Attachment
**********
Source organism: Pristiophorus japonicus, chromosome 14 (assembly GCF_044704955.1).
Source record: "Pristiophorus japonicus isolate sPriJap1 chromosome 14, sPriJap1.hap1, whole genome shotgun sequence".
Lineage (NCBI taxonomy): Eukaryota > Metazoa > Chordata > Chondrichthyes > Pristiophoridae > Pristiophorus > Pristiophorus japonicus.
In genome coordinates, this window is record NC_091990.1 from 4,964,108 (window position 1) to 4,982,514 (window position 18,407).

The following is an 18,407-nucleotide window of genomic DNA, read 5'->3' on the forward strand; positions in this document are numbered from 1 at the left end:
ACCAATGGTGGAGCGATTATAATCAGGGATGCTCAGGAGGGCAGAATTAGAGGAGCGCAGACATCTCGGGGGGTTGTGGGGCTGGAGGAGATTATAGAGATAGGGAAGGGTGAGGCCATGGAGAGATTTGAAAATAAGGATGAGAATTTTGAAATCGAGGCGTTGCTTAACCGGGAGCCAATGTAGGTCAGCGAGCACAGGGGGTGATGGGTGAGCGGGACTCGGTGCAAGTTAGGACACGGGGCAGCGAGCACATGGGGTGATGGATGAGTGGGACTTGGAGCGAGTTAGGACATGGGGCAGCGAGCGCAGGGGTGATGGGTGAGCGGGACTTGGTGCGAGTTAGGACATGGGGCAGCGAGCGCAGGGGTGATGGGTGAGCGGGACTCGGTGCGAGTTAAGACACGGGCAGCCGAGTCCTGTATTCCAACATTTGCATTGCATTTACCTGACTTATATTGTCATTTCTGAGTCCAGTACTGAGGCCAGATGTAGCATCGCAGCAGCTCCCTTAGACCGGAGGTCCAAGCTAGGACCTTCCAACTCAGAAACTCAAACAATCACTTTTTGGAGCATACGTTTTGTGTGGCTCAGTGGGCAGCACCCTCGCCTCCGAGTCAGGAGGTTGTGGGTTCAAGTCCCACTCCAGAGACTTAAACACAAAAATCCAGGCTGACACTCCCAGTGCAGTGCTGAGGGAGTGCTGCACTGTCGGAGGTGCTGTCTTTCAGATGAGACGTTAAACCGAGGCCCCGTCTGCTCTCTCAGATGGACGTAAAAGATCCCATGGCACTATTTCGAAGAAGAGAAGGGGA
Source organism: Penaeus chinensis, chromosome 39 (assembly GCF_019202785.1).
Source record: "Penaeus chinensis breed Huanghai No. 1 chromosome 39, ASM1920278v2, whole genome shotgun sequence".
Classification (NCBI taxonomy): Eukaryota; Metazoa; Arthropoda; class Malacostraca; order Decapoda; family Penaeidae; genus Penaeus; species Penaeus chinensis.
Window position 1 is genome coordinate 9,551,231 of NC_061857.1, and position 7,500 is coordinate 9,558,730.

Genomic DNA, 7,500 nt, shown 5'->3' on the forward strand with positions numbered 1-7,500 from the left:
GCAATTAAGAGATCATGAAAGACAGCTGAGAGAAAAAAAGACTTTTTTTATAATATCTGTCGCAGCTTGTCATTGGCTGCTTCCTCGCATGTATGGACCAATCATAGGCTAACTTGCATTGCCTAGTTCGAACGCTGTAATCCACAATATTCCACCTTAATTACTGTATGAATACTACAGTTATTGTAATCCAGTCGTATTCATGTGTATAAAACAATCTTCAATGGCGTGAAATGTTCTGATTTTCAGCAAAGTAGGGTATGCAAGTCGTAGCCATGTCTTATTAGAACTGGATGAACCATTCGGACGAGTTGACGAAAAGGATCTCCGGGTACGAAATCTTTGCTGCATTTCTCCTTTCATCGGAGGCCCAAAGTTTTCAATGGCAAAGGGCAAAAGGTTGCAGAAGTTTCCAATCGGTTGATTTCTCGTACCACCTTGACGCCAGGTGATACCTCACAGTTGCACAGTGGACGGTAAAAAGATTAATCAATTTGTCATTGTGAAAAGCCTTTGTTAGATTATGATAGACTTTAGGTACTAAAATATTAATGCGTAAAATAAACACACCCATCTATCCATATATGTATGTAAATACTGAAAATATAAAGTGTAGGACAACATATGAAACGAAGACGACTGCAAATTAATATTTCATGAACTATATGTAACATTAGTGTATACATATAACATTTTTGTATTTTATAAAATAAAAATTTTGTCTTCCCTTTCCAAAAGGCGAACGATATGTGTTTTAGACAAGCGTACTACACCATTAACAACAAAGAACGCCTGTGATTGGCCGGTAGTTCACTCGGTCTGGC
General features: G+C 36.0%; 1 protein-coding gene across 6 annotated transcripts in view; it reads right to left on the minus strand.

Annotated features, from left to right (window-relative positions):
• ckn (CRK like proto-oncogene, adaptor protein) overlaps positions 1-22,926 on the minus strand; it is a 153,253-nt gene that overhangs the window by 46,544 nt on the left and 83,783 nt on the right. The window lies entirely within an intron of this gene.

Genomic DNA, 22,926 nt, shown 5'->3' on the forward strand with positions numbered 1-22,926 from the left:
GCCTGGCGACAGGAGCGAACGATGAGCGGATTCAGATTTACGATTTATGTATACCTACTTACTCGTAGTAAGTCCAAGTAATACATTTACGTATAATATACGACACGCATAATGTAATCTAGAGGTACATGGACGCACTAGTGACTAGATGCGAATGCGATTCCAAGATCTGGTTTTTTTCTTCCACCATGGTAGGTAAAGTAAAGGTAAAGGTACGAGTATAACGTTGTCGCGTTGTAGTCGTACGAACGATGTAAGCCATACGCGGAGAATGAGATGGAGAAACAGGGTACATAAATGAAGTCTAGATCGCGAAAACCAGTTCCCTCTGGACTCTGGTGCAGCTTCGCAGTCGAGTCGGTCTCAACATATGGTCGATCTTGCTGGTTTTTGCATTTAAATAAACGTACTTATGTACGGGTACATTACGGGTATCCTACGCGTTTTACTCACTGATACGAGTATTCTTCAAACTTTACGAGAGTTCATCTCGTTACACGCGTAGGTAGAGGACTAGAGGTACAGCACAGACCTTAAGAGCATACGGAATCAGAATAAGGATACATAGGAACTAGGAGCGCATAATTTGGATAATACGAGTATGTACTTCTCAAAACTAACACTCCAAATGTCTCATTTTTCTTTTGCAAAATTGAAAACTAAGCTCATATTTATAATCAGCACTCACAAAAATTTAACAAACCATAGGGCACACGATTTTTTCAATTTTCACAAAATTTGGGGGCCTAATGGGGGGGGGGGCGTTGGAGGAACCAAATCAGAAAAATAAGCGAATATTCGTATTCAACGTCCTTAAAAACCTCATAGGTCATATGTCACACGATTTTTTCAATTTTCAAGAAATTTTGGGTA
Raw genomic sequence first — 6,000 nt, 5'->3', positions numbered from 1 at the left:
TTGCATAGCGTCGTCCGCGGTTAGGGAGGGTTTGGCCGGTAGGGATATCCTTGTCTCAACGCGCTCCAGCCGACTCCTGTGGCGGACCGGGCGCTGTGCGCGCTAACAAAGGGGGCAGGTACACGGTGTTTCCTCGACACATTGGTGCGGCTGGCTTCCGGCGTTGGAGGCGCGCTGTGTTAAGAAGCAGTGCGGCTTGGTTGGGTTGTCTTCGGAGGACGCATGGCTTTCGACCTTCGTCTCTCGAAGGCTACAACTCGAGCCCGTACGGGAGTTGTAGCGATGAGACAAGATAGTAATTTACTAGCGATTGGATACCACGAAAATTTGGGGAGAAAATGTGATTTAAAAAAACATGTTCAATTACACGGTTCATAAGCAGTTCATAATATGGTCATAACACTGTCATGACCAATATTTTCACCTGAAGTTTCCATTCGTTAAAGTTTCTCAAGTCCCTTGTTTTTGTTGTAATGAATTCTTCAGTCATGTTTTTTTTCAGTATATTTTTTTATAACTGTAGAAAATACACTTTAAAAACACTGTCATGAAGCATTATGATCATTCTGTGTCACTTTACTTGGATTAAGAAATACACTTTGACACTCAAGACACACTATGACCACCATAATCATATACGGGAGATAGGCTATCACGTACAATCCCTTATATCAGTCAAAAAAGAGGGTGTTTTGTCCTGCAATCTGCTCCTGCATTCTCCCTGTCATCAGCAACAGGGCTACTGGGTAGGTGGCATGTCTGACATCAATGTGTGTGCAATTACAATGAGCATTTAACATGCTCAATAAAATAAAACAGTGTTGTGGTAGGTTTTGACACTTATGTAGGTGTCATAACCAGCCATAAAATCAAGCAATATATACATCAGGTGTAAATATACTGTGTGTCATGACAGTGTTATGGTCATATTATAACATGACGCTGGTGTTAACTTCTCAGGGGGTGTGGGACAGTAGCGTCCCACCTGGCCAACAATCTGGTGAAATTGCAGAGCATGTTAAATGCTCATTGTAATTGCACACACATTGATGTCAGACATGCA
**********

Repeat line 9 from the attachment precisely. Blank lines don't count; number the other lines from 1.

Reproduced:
Classification (NCBI taxonomy): Eukaryota; Metazoa; Arthropoda; class Malacostraca; order Decapoda; family Penaeidae; genus Penaeus; species Penaeus chinensis.